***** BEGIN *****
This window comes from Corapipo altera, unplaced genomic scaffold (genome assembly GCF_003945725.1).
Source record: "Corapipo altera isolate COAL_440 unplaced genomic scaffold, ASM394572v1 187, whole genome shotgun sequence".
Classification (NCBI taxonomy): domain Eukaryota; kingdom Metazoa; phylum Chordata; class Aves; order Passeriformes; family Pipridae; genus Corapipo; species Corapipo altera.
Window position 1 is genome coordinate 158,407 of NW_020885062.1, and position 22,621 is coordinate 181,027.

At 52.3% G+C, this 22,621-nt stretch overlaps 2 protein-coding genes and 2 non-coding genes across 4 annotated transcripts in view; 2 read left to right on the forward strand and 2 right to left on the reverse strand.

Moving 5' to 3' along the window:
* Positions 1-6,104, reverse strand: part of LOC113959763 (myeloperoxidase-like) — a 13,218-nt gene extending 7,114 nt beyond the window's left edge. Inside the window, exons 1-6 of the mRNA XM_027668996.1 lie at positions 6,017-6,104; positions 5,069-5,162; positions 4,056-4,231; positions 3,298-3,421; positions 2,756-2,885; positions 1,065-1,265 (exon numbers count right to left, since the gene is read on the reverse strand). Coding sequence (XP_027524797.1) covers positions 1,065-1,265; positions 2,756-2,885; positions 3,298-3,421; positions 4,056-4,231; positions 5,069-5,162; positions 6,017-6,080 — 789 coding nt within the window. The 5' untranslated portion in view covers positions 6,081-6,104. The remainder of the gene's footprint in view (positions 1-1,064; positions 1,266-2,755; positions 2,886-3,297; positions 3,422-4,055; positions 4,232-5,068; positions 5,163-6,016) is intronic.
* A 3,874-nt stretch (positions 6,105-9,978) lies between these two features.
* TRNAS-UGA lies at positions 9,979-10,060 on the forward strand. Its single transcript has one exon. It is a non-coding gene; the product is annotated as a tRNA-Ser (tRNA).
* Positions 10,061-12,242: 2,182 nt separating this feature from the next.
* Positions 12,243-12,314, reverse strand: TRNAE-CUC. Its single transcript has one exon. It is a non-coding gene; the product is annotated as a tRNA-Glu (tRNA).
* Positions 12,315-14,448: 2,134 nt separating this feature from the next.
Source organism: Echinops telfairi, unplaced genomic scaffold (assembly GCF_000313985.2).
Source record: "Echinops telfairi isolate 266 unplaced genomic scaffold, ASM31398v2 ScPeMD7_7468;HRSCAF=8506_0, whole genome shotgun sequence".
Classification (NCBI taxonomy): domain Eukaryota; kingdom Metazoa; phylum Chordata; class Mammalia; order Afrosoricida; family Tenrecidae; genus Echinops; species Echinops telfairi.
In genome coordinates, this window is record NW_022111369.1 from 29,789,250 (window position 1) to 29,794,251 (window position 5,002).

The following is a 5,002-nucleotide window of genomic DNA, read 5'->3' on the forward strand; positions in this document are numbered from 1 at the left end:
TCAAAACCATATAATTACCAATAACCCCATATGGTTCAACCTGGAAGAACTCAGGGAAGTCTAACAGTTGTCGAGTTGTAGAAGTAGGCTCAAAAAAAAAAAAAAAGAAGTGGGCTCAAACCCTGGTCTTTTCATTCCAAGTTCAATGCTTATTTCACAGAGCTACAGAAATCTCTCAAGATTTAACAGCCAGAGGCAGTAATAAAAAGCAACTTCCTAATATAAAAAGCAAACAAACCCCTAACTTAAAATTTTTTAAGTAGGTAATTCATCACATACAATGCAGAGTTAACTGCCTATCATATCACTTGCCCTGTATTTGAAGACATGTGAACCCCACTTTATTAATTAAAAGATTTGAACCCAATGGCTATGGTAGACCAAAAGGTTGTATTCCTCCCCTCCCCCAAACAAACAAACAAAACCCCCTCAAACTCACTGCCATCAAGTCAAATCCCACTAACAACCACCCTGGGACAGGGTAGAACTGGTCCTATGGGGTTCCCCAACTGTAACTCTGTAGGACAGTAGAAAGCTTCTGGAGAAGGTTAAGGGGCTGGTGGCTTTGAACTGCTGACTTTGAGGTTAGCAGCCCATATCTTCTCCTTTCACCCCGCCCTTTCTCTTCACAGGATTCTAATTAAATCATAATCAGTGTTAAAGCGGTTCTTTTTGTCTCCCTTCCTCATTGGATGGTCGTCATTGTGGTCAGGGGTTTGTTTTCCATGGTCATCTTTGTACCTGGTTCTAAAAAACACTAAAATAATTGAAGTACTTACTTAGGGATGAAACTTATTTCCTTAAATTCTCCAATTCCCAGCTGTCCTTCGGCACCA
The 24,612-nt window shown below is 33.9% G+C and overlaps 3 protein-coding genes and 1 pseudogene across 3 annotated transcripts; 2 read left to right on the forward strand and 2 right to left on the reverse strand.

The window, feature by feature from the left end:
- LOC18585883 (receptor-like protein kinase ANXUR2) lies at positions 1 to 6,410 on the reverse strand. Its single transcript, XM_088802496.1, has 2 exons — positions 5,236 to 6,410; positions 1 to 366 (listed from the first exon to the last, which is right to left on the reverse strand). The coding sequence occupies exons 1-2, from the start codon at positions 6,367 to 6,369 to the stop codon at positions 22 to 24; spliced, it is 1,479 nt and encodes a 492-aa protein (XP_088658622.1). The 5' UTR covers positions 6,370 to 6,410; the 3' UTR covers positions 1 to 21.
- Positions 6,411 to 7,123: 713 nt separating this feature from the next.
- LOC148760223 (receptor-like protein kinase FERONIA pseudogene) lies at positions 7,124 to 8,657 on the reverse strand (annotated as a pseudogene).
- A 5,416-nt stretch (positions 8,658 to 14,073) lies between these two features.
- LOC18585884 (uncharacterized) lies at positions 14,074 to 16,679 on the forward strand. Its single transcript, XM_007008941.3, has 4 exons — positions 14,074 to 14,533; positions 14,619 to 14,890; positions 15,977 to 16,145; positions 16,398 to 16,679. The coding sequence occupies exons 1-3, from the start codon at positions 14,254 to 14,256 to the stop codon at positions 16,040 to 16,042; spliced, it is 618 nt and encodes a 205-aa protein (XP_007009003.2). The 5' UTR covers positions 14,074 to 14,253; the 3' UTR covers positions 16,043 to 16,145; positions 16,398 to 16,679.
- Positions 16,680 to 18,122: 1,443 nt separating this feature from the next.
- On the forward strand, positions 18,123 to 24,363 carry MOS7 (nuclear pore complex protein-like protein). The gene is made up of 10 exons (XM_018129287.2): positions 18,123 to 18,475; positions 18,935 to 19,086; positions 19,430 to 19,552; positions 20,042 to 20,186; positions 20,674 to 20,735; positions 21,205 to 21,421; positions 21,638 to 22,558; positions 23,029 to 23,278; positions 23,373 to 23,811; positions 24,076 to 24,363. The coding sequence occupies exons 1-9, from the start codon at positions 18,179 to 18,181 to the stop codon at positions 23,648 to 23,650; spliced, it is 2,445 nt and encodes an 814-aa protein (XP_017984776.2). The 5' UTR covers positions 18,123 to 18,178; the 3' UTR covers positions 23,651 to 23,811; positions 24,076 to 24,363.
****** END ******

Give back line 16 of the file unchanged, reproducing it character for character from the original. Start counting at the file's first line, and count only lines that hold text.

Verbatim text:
In genome coordinates, this window is record NW_022111369.1 from 29,789,250 (window position 1) to 29,794,251 (window position 5,002).